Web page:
Turfway responds to concern about fatal breakdowns

Turfway Park is investigating the string of eight fatal breakdowns but so far has seen no sign that the track's artificial surface is to blame, said track president Robert N. Elliston.

"At this time, based on information we have received directly and through examinations of the racing surface, we cannot make a determination that the condition of the track is contributing to the unfortunate breakdowns that have occurred," Elliston said in a statement released late Tuesday. "We will continue to employ every method available to us in investigating these injuries."

The fatal injuries occurred in 21 days of racing at Turfway's Holiday meet, which began Nov. 30. State racing officials, informed of the breakdowns on Tuesday, questioned whether there has been any change in the track's synthetic surface, called Polytrack. Synthetic surfaces generally have been seen as a safer alternative to dirt tracks, particularly in winter.

The artificial racing surface at Santa Anita in California also has come under scrutiny after five breakdowns, including three fatalities, within five days of racing in December. Santa Anita's synthetic track is Pro-Ride, a different brand than Turfway's. Officials in California are considering whether changes in temperature and rain may have been factors.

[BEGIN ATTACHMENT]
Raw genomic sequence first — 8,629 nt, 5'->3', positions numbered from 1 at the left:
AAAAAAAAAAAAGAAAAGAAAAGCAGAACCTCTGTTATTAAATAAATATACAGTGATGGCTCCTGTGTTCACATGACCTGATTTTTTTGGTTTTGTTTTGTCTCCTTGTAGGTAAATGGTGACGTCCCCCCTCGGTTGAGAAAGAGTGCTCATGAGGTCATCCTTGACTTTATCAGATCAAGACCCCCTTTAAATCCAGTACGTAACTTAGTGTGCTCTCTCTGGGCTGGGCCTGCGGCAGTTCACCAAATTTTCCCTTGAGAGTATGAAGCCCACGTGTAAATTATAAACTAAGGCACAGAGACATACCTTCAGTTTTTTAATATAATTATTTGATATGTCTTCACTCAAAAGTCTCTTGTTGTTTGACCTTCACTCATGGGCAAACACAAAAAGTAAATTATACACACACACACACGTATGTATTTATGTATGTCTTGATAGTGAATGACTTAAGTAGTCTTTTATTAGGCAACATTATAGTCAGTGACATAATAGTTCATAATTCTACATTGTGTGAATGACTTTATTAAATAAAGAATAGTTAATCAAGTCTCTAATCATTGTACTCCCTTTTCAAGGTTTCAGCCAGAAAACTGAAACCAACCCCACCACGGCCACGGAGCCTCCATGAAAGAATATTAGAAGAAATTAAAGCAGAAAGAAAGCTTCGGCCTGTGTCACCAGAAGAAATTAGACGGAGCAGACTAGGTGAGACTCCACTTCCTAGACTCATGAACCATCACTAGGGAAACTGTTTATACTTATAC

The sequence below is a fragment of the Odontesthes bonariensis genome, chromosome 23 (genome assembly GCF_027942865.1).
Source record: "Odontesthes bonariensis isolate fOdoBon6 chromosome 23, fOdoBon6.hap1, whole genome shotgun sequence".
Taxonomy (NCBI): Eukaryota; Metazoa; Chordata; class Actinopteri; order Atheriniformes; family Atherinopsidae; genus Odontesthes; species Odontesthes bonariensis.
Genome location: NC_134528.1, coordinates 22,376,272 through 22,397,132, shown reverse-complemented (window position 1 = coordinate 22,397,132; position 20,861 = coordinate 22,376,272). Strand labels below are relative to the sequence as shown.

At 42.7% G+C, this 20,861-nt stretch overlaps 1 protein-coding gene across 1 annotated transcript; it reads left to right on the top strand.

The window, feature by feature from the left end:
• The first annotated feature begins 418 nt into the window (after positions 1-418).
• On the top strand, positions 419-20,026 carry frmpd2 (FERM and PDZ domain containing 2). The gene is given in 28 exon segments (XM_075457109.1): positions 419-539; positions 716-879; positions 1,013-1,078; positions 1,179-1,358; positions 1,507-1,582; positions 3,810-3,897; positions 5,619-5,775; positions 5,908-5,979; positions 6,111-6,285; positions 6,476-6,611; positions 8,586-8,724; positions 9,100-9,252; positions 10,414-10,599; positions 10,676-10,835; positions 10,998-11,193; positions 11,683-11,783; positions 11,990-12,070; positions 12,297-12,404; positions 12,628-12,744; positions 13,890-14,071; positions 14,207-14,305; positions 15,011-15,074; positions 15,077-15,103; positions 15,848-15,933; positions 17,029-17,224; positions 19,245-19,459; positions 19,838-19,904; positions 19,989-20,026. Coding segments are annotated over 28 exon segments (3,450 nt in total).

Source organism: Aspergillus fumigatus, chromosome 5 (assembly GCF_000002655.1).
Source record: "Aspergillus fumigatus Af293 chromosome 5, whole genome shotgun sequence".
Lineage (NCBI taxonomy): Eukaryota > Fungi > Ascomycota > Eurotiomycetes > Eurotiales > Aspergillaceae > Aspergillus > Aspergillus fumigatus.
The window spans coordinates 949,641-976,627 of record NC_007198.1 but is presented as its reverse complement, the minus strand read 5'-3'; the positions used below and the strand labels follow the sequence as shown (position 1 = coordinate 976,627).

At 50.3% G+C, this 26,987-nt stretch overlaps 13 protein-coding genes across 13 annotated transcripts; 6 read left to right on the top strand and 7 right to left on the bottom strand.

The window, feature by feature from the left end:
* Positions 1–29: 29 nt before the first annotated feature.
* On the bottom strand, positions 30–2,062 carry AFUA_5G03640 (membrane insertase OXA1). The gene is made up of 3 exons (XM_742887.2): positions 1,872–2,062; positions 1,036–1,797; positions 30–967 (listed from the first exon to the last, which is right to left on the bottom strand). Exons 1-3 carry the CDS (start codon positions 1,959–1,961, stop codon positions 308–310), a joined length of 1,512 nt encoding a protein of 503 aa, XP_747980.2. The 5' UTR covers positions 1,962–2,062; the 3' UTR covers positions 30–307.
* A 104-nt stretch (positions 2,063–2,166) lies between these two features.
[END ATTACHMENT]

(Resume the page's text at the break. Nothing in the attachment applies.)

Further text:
David Switzer, executive director of the Kentucky Thoroughbred Association, agreed Wednesday that it is too soon to start pointing fingers at Turfway's track surface.

"This is an anomaly," Switzer said. "There never has been a lot of injuries (on Turfway's Polytrack surface.)"

Switzer said so far horsemen have not expressed reluctance to race or train there, and he does not know of any drop-off in entries.

"If there is something we can pinpoint, we'll try to find that," Switzer said. He said health of the horses may be a factor. "When you're dealing with the level of horses you have at Turfway at this time of year — claiming horses — it's an issue."

Elliston said that the track has met with vets, jockeys, and horsemen to seek input. Turfway also has brought in experts to test the surface.

He said the only specific recommendation so far came from a group of attending veterinarians at a meeting on Dec. 22. The vets suggested again letting trainers use quarter-inch "toe grabs" on back horse shoes, which Turfway began allowing again on Jan. 1. Racing resumed at Turfway on Wednesday afternoon after the weekend.

"Otherwise we have not heard any specific negative feedback regarding the safety of the racing surface," Elliston said. "We check daily with the riders in our jockey colony and seek input from trainers every morning during training."

Racing commission vets also are monitoring racing closely and at least through January will be tracking the shoes that each runner wears.